"Mind you, I do not say she hypnotized me, but I know she did others, and I was afraid of her. She occupied the assistant matron's quarters, held receptions for her gentlemen friends, when she would appear in the finest silks ... She always played the aristocrat, held herself above the other prisoners, and her power over the board of managers and other public men was so great that I was glad to get away from her.

"Although at times she was as fine a woman as one could meet, polite, kind and sociable. She had the most remarkable eyes I ever saw ... and a beautiful mouth. One minute she would be all smiles, and the next her face would light up with anger."

Mrs. Kissinger said Madame DeVere brought with her charms she used to create spells voodoo style while in prison. She said the inmate often covered a small icon with a black cloth, set it on fire in a small iron pan, and marched up and down corridors murmuring to herself. Perhaps she was putting a curse on sister Alice who had temporary custody of her son. Mrs. Kissinger said Lydia was particularly bitter about this sister, saying she kept the money that had been raised with the fraudulent checks.

Or maybe Lydia was casting spells on people she wanted to visit her in prison. The matron claimed several prominent citizens did just that soon after her performances.

* * *

She's paroled, thanks for a future President
The con woman must have had a few powerful friends, because she launched a letter-writing campaign, and after only three years secured her release, thanks to Governor (and future President) William McKinley.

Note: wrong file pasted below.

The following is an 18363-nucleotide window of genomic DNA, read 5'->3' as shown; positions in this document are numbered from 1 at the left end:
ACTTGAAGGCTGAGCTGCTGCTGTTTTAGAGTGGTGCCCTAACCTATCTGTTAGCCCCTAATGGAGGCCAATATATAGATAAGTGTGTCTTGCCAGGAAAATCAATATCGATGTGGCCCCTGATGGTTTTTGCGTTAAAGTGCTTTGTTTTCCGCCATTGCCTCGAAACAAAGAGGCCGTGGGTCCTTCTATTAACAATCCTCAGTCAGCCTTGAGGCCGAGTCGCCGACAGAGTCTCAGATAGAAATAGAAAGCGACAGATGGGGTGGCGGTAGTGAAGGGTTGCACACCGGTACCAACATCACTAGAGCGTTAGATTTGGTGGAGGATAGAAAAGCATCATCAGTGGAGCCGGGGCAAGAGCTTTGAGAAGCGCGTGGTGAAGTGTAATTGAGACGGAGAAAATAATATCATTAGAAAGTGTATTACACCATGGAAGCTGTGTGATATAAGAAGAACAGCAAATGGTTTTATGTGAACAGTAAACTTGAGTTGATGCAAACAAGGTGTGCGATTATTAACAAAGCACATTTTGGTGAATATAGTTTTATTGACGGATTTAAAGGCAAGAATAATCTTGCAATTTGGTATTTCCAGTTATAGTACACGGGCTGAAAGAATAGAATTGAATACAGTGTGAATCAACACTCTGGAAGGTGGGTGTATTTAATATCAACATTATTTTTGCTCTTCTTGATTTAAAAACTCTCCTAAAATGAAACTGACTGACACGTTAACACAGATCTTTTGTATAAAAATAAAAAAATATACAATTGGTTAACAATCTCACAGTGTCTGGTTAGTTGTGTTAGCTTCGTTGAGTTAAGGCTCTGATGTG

Here's the kicker, though it didn't come as a surprise when I read it in the Rochester Democrat & Chronicle (December 9, 1904):

"Before a prisoner can be paroled, the law requires that someone must agree to give him employment. In Madame Devere's case, a letter from Alice M. York of Cleveland was presented, and it is now suspected that this letter, as well as most of the monthly reports to the warden which bore the name of Mrs. York were forged."

In 1904, when she began having frequent fainting spells that carried over to her trial and imprisonment, it would be written that, as Lydia Devere, she also had faked illness, and that was a primary reason she was paroled. Once more, take your pick.

Another condition of the parole law is that a prisoner so released must not leave the state, yet, when free, Madame Devere spent significant time in Woodstock, Ontario. For awhile she worked as a traveling saleswoman for a millinery company.

But she settled in Cleveland and it wasn't long before she met the man who gave her the status she needed for a big-time con job.


1. A multiple choice biography
2. Have card, will swindle
3. My, what big eyes she has
4. Temporarily transgender
5. Kindness is costly
6. Lydia had a little lamb
7. She finds a perfect husband

8. Mansion makeover
9. Time for her big scene
10. Deep pocket fishing
11. He's never heard of her
12. A friend in Pittsburgh
13. Back behind bars
14. Her spirit lives on